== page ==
Thank you for the information. The tarantula is making a good recovery! We gave him (I decided he’s a male) water, which he  drank; then, three little crickets – of which he has eaten one. I just checked on him and he has buried himself under a combination of small wood chip/mulch and gossamer! So, I think he is recuperating well.

 

What's That Bug? does not endorse extermination

Subject: Tarantula Came A-Walkin’
Location: Coryell County, Texas
October 16, 2016 6:06 pm
Hello again! Just discovered this tarantula crawling across the yard at sundown, 7 PM. We had a male tarantula on our front porch several years ago, also in the fall, that you kindly identified. We tried not to disturb it too much as we took some photos, and then it crawled into the dry creekbed behind our yard.
Signature: Ellen

Texas Brown Tarantula

Texas Brown Tarantula

Hi Ellen,
We believe this is most likely a male Texas Brown Tarantula,
Aphonopelma hentzi, a species that is well represented with images on BugGuide.

Texas Brown Tarantula

Texas Brown Tarantula

What's That Bug? does not endorse extermination

Subject: Trap door?
Location: Oceanside CA
September 21, 2016 9:27 pm
Bug man think I got a trap door. What do you think?
Oceanside after the rain..
Signature: Chainsaw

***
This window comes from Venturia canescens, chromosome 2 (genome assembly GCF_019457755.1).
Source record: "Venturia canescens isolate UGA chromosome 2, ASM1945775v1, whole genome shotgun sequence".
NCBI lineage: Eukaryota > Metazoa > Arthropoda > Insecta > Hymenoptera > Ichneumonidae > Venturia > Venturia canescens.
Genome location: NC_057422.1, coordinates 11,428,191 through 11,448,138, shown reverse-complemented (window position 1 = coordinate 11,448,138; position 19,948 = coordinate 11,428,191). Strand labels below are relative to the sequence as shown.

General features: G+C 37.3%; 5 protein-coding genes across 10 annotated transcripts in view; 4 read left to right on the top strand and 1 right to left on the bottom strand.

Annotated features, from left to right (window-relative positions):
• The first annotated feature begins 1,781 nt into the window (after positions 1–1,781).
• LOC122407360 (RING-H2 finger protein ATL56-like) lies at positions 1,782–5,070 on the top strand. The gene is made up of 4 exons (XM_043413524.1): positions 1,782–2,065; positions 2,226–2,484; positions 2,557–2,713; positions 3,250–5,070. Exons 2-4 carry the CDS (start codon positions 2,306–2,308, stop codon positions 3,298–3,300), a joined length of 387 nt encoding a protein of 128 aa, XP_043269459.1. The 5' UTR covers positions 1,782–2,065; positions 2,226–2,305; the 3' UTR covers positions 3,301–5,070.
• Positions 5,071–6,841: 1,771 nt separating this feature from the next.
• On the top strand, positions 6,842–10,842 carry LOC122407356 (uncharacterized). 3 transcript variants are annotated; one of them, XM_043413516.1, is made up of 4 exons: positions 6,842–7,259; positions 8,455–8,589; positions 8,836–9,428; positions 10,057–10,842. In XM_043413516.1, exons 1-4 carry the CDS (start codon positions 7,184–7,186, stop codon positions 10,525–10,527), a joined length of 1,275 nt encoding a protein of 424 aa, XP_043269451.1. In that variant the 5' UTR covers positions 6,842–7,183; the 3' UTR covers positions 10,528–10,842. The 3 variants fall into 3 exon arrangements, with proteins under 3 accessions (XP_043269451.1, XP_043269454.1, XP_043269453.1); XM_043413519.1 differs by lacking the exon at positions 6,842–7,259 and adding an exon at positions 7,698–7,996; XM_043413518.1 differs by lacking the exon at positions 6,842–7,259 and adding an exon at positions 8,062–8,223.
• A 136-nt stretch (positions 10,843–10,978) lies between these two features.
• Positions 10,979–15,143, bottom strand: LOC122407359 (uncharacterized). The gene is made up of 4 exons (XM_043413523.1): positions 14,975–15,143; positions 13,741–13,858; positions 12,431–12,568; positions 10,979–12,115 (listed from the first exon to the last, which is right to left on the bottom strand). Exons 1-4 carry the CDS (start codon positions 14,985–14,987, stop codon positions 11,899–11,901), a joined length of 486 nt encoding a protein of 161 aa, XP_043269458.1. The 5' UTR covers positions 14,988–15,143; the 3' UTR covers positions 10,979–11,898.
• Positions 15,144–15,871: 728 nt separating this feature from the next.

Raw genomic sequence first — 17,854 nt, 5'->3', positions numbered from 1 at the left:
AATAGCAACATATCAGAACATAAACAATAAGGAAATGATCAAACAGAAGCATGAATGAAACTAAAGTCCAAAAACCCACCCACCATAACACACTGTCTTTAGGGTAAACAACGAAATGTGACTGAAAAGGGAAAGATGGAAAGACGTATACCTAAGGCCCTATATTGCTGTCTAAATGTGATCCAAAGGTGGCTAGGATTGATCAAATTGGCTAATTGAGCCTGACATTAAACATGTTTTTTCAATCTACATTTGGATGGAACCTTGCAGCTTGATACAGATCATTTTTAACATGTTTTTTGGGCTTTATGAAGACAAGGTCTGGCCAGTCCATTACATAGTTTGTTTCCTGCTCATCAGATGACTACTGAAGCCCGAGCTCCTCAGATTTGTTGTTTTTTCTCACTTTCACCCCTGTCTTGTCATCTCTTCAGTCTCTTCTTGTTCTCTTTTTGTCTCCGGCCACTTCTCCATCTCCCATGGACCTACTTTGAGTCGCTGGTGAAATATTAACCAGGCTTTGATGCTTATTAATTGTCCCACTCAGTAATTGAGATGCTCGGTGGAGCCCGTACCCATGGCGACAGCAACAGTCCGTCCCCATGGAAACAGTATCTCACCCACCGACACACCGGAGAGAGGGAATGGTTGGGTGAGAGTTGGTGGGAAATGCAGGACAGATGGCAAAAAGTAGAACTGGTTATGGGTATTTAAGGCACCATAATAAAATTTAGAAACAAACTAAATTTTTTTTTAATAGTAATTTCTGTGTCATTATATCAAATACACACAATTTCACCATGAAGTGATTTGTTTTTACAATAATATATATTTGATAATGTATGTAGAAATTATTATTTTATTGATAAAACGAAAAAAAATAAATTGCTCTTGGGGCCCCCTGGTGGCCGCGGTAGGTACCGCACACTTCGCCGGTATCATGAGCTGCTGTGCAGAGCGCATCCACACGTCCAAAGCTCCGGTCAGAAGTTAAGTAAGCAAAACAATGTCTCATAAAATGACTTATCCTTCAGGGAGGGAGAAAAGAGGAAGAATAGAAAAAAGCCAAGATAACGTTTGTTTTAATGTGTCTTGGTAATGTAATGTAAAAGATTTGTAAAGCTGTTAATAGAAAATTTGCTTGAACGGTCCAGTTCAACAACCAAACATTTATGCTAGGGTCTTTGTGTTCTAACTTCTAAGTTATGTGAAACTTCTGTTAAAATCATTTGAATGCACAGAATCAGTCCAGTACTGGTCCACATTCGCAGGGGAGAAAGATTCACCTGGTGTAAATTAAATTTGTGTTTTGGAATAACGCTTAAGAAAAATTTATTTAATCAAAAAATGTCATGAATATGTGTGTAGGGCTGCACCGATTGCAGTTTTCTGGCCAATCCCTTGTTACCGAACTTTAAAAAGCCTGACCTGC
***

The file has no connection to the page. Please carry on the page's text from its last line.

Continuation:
Male California Trapdoor Spider

Male California Trapdoor Spider

Dear Chainsaw,
This is indeed a male California Trapdoor Spider and it appeared right on schedule, though your September rain was rather unseasonal in Southern California.  It will be interesting to see how changes in our weather patterns will affect populations of native species.  Male California Trapdoor Spiders wander in search of mates after the first rains of the season.

What's That Bug? does not endorse extermination

Subject: Tarantula
Location: California
August 10, 2016 5:33 pm
My husband was just given this from a teacher who says it was found wild and they thought it was female. At first we were told Chilean Rose Hair but now thinking California Ebony?? Thanks!
Signature: Stephanie Heckman

Tarantula

Chilean Rose Hair Tarantula

Dear Stephanie,
Once a wild creature is taken from its habitat and becomes a “pet” and then changes hands, and if a chain of custody cannot be established, it might be difficult to establish actual species identity.  We do not have the necessary skill to identify Tarantulas to the species level, but this does appear to be a female.  Perhaps one of our readers who has more experience with Tarantulas will be able to provide a proper species identity.  As a cautionary lesson to our readers, we would strongly advise folks never to remove Tarantulas from their environment as they are becoming increasing rarer in the wild.  Since they are desirable spiders sold in pet stores, “collectors” frequently remove native species from the wild to sell them, a habit we strongly discourage.